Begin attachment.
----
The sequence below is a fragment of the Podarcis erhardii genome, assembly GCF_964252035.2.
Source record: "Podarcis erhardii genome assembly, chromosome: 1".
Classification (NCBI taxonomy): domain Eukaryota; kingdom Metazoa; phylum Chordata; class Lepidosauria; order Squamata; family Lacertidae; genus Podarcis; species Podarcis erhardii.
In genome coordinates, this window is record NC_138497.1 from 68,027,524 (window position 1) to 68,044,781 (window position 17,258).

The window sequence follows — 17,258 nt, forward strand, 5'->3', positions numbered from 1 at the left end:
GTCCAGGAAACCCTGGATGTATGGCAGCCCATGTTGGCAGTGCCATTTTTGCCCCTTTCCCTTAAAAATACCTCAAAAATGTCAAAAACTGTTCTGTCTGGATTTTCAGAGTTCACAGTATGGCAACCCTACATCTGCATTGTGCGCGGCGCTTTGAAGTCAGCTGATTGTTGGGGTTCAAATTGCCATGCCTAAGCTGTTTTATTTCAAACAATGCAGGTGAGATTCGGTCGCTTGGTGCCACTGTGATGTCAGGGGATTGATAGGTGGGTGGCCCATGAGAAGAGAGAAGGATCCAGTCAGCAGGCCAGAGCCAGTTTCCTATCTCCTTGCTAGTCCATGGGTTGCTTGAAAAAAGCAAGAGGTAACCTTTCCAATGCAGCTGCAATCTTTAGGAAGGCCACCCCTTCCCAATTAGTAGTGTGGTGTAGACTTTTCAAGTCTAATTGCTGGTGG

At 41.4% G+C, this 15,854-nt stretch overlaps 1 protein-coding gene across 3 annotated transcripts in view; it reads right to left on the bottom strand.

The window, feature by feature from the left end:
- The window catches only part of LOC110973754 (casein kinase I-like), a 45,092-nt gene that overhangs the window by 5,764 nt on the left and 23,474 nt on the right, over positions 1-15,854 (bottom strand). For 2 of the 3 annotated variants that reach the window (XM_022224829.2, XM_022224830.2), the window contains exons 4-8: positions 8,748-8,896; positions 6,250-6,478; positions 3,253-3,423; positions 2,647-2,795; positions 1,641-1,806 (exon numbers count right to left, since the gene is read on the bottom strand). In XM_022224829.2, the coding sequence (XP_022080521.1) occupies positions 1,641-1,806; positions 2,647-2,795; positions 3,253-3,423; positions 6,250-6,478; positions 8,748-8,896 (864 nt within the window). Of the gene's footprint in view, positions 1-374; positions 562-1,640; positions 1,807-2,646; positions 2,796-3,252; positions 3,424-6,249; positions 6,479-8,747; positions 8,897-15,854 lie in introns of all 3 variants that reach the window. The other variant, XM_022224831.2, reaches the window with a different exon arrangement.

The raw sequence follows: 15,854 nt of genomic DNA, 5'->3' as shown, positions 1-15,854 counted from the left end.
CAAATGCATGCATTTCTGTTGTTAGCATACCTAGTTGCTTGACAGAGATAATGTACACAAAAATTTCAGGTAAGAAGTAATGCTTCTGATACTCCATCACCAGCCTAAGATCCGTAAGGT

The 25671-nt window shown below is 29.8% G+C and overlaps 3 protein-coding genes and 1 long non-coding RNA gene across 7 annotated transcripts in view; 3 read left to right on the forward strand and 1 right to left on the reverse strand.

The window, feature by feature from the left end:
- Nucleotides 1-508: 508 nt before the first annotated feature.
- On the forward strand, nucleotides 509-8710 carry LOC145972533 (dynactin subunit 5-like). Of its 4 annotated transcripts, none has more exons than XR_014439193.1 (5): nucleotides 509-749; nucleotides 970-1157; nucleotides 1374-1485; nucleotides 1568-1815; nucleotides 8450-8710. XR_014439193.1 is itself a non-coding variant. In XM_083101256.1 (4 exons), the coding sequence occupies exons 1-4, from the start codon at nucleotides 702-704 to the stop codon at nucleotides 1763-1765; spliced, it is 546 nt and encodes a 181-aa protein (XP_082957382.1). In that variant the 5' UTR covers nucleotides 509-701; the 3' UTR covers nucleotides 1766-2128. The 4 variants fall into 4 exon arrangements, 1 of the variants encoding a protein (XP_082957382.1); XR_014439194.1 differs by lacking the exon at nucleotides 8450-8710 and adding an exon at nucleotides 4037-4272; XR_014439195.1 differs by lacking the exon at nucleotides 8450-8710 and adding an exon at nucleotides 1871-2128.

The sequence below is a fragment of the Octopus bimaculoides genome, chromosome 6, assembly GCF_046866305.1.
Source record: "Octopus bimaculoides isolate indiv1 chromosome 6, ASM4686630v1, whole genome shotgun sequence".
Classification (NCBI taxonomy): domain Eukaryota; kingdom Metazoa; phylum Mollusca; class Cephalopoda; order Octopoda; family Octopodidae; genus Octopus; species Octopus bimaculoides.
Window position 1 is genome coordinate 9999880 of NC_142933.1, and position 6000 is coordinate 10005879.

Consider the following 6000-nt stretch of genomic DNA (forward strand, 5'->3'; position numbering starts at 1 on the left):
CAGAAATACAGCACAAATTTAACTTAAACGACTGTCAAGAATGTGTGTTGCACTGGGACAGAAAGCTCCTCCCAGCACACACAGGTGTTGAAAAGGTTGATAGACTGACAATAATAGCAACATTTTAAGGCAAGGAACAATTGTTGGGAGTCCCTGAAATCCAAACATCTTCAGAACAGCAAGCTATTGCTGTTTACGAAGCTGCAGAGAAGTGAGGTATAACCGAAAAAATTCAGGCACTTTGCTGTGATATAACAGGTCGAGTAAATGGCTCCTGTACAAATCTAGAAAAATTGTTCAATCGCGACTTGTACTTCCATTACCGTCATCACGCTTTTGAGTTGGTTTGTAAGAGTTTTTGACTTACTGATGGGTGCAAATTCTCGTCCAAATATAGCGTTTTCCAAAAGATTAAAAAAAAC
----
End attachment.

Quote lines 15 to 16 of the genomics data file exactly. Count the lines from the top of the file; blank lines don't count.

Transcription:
- On the forward strand, nucleotides 509-8710 carry LOC145972533 (dynactin subunit 5-like). Of its 4 annotated transcripts, none has more exons than XR_014439193.1 (5): nucleotides 509-749; nucleotides 970-1157; nucleotides 1374-1485; nucleotides 1568-1815; nucleotides 8450-8710. XR_014439193.1 is itself a non-coding variant. In XM_083101256.1 (4 exons), the coding sequence occupies exons 1-4, from the start codon at nucleotides 702-704 to the stop codon at nucleotides 1763-1765; spliced, it is 546 nt and encodes a 181-aa protein (XP_082957382.1). In that variant the 5' UTR covers nucleotides 509-701; the 3' UTR covers nucleotides 1766-2128. The 4 variants fall into 4 exon arrangements, 1 of the variants encoding a protein (XP_082957382.1); XR_014439194.1 differs by lacking the exon at nucleotides 8450-8710 and adding an exon at nucleotides 4037-4272; XR_014439195.1 differs by lacking the exon at nucleotides 8450-8710 and adding an exon at nucleotides 1871-2128.

The sequence below is a fragment of the Octopus bimaculoides genome, chromosome 6, assembly GCF_046866305.1.